When building a management team, what’s the right balance to strike? In startup cultures there’s a push for innovation, to be on the edge of the next great technological breakthrough. And the youthful energy can make that innovation feasible … for a time.
But what happens when a business grows to a point where you’re interacting with more and more businesses or a customer demographic that isn’t full of millennials? The millennial drive has peaks and valleys, so when I was expanding my management staff – positions filled by younger, innovative people – I opted to go a different route. I asked, “What could experienced staff bring to the table?” Though it almost seems divisive, generational gaps can be beneficial in management teams.
You’re full of new and innovative ideas and highly efficient as a result of being raised with technology. Many in the the older generations have, of course, experienced technology but have had to adapt to it. You have grown up with it, developed with it and integrated it into your lifestyle. You’re forever on the cusp of the new digital developments and will be the primary customer demographic before you know it. Everyone will want your attention and you’re uniquely aware of how brands and advertisers operate. Millennials will keep businesses on their toes.
I have noticed a trend, however, that millennials in business typically avoid the phone like the plague and prefer to correspond via e-mail and text. Some people communicate very well this way, but I wonder if there isn’t a loss of a personal touch by removing the human voice and face from these conversations. E-mail and text communication loses a lot of the nuance that comes through in phone calls or face-to-face meetings. A light tone or a joke in an e-mail may not translate, and I’ve had to field more concerns than I thought I would about e-mail communication.
My advice to younger staff:
1. Pick up the phone more often; don’t jump right to business. It helps to develop longer-lasting business relationships.
2. New technology can offer great new methods of reaching your customer, but if your customers don’t use that technology you may be in for a struggle. Know your customer first.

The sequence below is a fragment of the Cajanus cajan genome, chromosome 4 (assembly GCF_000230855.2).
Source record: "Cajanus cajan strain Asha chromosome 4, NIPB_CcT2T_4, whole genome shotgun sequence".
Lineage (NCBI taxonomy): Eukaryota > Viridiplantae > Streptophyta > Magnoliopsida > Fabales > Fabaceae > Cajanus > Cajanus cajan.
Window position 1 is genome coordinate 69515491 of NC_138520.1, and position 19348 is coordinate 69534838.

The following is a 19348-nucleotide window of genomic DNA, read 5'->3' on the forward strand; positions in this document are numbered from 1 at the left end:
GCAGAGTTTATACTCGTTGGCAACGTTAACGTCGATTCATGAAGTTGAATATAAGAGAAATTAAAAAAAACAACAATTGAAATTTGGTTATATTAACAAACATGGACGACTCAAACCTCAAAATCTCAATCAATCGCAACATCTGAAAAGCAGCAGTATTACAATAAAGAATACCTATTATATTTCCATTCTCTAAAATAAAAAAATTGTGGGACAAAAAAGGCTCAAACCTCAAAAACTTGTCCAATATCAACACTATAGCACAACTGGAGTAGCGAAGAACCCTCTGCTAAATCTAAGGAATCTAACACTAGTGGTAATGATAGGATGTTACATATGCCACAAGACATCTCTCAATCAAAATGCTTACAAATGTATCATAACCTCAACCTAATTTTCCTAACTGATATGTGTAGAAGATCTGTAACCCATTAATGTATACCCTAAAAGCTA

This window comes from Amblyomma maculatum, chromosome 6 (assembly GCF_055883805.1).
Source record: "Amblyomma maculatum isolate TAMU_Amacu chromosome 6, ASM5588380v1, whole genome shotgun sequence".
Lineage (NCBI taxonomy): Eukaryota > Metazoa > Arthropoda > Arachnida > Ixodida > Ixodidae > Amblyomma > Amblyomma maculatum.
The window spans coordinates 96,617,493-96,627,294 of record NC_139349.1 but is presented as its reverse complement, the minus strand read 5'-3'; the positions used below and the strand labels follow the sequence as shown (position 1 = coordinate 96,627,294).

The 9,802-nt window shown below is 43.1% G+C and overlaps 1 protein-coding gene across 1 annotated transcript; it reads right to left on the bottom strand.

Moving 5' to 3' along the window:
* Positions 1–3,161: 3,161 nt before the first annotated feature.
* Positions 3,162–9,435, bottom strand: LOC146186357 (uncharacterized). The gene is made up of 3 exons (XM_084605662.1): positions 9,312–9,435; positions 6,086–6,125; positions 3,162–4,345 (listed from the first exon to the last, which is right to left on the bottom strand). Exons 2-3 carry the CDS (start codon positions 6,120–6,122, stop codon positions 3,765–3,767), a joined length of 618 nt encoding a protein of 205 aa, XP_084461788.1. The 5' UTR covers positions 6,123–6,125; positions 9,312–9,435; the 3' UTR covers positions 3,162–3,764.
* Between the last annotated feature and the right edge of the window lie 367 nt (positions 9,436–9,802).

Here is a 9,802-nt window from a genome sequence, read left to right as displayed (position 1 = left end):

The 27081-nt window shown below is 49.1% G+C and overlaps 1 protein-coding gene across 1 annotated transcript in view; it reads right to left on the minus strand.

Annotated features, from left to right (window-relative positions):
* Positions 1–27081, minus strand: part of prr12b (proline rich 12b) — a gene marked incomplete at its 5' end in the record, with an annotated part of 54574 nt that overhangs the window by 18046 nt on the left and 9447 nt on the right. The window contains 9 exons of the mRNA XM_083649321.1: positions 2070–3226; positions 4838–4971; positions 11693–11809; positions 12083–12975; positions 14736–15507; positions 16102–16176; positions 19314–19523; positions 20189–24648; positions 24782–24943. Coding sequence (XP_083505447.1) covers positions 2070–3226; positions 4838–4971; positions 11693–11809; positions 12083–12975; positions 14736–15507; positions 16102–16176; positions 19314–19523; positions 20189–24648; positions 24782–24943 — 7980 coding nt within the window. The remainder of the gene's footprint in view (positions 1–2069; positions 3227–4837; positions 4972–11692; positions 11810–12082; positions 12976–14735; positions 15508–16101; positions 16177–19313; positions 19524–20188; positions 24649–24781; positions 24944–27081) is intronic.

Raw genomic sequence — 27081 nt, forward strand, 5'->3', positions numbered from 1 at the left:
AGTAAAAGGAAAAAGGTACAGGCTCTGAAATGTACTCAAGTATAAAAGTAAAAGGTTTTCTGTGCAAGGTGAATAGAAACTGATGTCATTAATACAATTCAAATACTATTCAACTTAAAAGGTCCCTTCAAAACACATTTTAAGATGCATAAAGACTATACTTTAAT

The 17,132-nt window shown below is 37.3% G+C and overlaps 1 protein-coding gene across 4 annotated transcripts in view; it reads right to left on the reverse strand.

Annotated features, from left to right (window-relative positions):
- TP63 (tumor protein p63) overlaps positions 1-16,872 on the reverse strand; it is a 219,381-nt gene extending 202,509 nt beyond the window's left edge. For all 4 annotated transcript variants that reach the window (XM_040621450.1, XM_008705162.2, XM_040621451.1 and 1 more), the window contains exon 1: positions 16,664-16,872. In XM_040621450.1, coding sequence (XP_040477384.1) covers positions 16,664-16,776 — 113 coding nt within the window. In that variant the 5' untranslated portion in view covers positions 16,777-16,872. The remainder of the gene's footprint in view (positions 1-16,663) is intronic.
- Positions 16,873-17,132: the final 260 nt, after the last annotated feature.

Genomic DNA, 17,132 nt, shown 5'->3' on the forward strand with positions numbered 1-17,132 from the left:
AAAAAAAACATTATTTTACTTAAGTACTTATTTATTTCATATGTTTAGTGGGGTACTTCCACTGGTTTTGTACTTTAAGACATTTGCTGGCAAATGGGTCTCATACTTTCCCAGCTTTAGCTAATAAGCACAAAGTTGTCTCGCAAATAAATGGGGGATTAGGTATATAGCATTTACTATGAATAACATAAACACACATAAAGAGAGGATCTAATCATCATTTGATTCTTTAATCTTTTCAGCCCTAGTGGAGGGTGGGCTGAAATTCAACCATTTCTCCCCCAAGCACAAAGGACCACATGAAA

3. Don’t be afraid to ask. This is where the experienced staff come in handy. Their years in the industry might help them answer a specific question you may be struggling with, and they’re always happy to chat.
Hiring for experience, on the contrary, will minimize trial and error in your organization. The fast pace of younger workers should be met with a sense of calm in solving any contentious issues that may arise. Experienced talent acts as a voice to quickly determine how to get from A to B, without making many wrong turns along the way.
Though they may be less tech-savvy, having experienced staff almost always guarantees a strong work ethic without the worry that focus will shift in too many directions at once. My advice to the experienced staff is:
1. Don’t fret the tech. Though younger staff may be more in tune with technological developments, their respect for experience often excuses any missteps you may have with it. Often the younger staff is excited to share with you just how to use technology to make your life more efficient.
2. You can never overshare your experience. Millennials in management are eager to hear how you learned over the years and how you built companies from the ground up. You share their spirit, their eagerness, and their will to succeed and try new things. They know that what got you where you are can get them where they want to be, too.
We’ve been able to marry the two work ethics together. We’re still on the cutting edge of technology and keep up with new ideas, but we’ve tempered that with the patient business experience that only years in industry can hone and develop. When both groups exchange their tactics, the entire organization benefits. It’s a strong, forward-thinking blend that continues to work for JUSTJUNK.
Executives, educators and human resources experts contribute to the ongoing Leadership Lab series.